America’s policy toward Israel and the Middle East was front and center in the political debate this election year, from Iran’s nuclear program to Israeli-Arab peacemaking to America’s response to the Arab Spring. And American Jews decided resoundingly — by a 70%–30% margin — that Barack Obama was the right man for the job of commander-in-chief.
Now the president needs to pick a new secretary of state, one who will have big shoes — or, as my wife would say, pumps — to fill. Hillary Rodham Clinton has been a superb secretary of state, not only leading but also managing to be a great teammate. Her approval ratings are as sky-high as her effectiveness.
John Kerry, the senior Democratic senator from Massachusetts, who was officially nominated Friday, would be a great pick to succeed her.
I interned for Kerry back in the 1990s as an undergraduate student at Brandeis University, perhaps the most pro-Israel college in the country. To me, Kerry seemed larger than life, a passionate man who could command a room without effort, and who had an extraordinary grasp of the issues, domestic and foreign. I saw Kerry’s passion again, more than a decade later, when I worked at the Middle East desk at the State Department and later in the Senate as a foreign policy aide. I witnessed how Kerry made the tough calls and led by example, just as he had done when he spoke out against the Vietnam War as a young man and combat veteran.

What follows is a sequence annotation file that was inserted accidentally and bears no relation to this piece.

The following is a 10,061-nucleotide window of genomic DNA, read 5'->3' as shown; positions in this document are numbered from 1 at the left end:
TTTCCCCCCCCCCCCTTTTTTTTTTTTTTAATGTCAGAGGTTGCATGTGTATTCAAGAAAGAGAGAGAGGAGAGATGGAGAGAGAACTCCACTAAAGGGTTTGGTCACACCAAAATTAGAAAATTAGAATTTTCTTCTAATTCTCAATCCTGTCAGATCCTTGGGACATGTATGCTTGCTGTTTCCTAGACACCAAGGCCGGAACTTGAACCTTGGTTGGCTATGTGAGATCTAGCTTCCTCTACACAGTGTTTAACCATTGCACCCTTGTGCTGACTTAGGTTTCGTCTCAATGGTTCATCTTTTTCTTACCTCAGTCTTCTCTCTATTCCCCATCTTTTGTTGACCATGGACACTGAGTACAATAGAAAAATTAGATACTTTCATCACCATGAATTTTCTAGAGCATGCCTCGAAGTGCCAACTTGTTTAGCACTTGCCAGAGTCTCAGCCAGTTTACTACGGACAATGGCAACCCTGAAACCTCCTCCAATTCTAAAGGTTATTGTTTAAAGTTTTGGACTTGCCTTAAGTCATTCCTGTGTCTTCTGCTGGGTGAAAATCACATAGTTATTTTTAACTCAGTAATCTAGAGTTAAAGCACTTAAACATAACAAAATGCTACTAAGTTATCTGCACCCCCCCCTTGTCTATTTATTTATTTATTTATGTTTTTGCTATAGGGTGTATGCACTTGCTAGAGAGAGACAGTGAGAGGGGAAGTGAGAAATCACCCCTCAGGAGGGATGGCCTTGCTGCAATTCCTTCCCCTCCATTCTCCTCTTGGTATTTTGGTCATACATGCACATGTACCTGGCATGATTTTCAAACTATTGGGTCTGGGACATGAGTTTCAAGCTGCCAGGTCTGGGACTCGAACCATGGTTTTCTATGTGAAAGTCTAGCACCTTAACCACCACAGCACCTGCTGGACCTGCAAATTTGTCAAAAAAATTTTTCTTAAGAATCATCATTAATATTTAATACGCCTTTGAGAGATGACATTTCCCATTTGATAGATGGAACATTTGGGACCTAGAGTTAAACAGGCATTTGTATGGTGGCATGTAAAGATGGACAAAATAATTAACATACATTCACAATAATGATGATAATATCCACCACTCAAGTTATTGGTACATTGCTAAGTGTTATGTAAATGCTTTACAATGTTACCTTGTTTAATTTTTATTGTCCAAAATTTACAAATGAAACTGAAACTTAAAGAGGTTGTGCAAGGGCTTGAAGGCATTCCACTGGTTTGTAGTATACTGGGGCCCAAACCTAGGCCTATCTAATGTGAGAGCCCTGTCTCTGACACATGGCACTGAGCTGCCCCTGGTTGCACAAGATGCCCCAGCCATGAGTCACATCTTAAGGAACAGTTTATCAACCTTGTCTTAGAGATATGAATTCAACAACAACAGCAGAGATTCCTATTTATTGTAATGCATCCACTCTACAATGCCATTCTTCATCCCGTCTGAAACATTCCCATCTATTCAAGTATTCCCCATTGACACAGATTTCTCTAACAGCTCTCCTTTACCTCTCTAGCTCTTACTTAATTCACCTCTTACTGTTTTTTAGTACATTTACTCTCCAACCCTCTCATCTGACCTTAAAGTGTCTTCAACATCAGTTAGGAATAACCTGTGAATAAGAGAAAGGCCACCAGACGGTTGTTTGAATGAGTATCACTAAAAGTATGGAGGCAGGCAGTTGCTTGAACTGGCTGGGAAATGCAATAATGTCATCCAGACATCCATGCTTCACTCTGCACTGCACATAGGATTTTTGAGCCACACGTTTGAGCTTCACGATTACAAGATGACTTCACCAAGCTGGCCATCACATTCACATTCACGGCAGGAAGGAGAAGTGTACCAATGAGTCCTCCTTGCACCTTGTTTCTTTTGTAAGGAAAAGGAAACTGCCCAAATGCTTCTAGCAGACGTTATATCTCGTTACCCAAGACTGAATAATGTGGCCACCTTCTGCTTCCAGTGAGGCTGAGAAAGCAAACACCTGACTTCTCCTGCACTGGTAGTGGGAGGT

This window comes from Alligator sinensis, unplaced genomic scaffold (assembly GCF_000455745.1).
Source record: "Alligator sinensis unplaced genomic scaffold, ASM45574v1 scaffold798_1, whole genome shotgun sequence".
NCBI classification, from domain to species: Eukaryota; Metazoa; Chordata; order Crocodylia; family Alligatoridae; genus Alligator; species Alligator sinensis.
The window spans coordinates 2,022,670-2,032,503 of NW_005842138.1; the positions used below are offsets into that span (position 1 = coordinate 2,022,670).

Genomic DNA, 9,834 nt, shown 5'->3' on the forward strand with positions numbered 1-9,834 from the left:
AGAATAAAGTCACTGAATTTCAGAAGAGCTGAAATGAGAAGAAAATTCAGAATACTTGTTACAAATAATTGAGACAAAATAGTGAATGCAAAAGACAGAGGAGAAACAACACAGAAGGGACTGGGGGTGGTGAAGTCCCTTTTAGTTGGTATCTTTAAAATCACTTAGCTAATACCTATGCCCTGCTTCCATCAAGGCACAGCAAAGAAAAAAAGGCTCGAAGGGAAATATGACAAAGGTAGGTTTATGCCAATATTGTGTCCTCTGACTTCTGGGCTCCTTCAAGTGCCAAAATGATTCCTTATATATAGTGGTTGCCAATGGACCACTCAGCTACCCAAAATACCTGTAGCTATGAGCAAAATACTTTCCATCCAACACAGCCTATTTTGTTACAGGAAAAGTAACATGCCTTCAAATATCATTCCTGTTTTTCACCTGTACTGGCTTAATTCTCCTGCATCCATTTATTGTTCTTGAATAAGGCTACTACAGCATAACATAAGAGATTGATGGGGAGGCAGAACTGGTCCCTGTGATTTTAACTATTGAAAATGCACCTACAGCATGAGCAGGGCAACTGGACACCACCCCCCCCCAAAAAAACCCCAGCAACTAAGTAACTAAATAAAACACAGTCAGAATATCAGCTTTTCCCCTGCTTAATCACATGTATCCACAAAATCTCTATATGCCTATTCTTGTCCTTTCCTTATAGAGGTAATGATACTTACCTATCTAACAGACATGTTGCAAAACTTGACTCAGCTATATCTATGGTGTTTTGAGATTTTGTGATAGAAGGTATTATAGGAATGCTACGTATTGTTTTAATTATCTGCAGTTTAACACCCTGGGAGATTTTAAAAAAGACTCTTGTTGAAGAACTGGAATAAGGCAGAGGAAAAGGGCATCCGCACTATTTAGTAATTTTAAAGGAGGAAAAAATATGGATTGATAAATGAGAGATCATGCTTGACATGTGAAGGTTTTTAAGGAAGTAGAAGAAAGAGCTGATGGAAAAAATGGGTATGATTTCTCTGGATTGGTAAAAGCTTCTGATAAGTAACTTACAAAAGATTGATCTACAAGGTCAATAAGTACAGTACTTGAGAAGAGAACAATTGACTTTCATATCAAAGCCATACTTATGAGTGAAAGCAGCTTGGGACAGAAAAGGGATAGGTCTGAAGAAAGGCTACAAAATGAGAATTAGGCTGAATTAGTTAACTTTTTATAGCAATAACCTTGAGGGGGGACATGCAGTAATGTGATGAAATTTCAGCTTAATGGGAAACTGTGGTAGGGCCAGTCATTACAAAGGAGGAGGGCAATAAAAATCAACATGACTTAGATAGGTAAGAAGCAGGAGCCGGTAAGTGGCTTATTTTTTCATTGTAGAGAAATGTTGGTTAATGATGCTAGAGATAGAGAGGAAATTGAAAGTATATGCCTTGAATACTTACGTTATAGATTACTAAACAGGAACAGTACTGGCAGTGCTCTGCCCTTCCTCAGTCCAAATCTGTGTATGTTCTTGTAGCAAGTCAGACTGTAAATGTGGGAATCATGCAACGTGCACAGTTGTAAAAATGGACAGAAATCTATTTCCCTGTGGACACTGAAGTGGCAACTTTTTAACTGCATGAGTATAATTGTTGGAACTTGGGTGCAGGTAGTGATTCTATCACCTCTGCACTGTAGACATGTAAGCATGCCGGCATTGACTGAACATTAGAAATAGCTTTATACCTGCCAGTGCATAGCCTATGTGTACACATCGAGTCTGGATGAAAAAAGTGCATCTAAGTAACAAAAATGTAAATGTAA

Kerry understands how to use these formidable skills to strengthen our country’s relations with close allies like Israel. He is a longtime advocate for an ironclad defense partnership between Israel and the United States, and a vigorous American diplomatic role in resolving the Israeli-Palestinian conflict.
He understands the challenge from Iran and is a ruling voice for active American global leadership to resolve the crisis over its nuclear program. Kerry has directed the Senate Foreign Relations Committee that he leads to take on each of these issues, ensuring that Israel gets the defense aid it needs and the diplomatic support it depends on, and that Iran gets the penalizing sanctions it deserves.